UPS again plays the role of Defendant this New Year in a class action lawsuit filed in the State of Michigan. One Steven Sitak of Michigan, and International Samaritan, a charitable organization serving the poor in Latin America, have filed a class action lawsuit against UPS with the help of the Complex Litigation Group LLC. The matter is fairly simple, and one that has perplexed auditors for years.
UPS offers a minimum declared value of $100 for every package shipped to cover loss or damage claims. Beyond $100, shippers pay $0.85/$100 in value. As stated in the UPS Tariff:
“– UPS’s liability for loss or damage to a shipment is limited to $100.00 without a declaration of value.– The maximum declared value is $50,000.00 per package. UPS’s liability for loss or damage can be increased up to $50,000.00 (subject to terms and conditions) by making a declaration of value for an additional charge.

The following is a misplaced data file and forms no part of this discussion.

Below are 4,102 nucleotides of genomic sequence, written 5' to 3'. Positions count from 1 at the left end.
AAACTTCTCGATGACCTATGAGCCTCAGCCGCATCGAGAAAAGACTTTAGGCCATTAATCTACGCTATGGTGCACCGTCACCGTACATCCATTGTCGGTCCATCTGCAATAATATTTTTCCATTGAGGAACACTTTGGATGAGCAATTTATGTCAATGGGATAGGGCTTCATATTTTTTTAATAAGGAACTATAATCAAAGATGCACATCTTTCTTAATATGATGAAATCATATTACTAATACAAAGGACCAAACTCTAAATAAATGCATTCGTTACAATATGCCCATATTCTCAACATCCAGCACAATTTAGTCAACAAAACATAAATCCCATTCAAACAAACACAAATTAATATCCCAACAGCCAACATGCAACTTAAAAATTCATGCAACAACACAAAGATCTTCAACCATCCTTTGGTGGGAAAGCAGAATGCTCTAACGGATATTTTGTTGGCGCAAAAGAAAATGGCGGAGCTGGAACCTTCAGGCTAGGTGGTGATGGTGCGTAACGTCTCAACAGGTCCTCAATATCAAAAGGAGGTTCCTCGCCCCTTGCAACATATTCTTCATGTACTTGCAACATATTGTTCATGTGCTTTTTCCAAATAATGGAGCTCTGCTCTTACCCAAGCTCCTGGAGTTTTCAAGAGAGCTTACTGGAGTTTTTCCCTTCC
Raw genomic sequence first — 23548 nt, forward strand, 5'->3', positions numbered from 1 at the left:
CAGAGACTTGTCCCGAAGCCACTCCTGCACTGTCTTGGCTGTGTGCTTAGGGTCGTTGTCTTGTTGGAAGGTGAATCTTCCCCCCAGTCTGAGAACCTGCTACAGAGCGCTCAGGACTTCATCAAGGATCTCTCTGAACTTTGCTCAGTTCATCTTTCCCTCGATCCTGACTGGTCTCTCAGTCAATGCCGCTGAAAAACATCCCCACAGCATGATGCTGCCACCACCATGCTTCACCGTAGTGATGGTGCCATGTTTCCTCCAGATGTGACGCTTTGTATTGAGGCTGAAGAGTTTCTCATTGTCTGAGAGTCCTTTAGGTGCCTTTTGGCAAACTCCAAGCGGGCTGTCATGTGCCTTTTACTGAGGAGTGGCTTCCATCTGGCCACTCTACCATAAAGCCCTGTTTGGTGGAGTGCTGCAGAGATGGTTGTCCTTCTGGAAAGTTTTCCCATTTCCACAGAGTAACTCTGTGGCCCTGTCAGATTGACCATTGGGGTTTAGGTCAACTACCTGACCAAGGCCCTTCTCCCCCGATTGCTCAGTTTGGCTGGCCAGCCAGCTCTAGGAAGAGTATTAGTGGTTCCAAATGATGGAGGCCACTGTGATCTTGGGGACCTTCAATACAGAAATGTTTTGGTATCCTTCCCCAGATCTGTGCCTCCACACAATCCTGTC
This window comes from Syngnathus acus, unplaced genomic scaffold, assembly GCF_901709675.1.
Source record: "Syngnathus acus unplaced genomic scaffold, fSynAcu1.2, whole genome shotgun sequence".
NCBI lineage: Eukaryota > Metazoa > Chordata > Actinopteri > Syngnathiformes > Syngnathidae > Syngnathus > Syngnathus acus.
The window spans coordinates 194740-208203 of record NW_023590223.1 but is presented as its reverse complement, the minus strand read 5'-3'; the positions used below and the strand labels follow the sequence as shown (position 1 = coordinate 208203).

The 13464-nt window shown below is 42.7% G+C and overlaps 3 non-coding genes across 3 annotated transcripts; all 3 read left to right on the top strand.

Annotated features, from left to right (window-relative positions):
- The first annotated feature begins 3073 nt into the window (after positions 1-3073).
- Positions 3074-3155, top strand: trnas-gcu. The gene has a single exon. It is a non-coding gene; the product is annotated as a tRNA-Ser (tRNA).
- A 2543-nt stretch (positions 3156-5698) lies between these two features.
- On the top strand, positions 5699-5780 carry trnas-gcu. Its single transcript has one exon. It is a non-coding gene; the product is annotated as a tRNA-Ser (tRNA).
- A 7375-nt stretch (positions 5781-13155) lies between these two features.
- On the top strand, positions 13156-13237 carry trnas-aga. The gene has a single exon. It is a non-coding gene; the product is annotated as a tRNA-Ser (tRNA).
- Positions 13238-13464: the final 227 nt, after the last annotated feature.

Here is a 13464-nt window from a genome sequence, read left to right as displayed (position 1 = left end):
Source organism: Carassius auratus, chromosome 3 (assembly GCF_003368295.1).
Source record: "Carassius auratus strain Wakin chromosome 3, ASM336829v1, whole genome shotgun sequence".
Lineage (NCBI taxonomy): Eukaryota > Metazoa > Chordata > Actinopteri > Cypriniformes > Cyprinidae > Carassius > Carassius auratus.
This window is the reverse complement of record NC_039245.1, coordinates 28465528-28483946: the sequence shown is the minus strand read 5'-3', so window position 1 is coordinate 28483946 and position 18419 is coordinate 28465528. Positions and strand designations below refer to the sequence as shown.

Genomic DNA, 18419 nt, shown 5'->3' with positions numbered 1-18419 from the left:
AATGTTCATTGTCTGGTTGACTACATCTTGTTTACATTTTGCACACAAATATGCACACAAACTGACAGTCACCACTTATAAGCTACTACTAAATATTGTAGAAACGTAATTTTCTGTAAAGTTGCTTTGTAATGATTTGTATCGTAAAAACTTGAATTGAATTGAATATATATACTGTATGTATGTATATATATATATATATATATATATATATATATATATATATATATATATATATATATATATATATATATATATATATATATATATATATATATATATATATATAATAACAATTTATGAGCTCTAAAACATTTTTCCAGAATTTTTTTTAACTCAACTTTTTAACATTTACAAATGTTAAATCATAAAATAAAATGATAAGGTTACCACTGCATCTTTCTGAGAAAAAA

– $0.00-$100.00 $0.00
– $100.01-$50,000.00 for each $100.00 (or portion of $100.00) of the total value declared $0.85– Minimum $2.55″
Though the tariff states that the first $100 is free, once a shipper pays for a declared value beyond $300 (the minimum DV charge is $2.55), UPS includes a $0.85 charge for the first $100 in its declared value calculation.
The complaint states the problem succinctly:
“However, despite the explicit representation and contractual promise that the first $100 of liability coverage is provided at zero cost to the shipper, on information and belief when a shipper purchases additional coverage for a declared value in excess of $300.00, UPS charges the shipper $0.85 for the first $100 in coverage and an additional $0.85 for each additional $100 in coverage or portion thereof.
For example, on information and belief, where a customer declares a value of $350.00, instead of charging $2.55 (the “minimum,” which is also 3 X $0.85 for each $100 or portion thereof in excess of $100), UPS charges $3.40. As a further example, on information and belief, for a declared value between $400 and $500, UPS charges $4.25, and so on”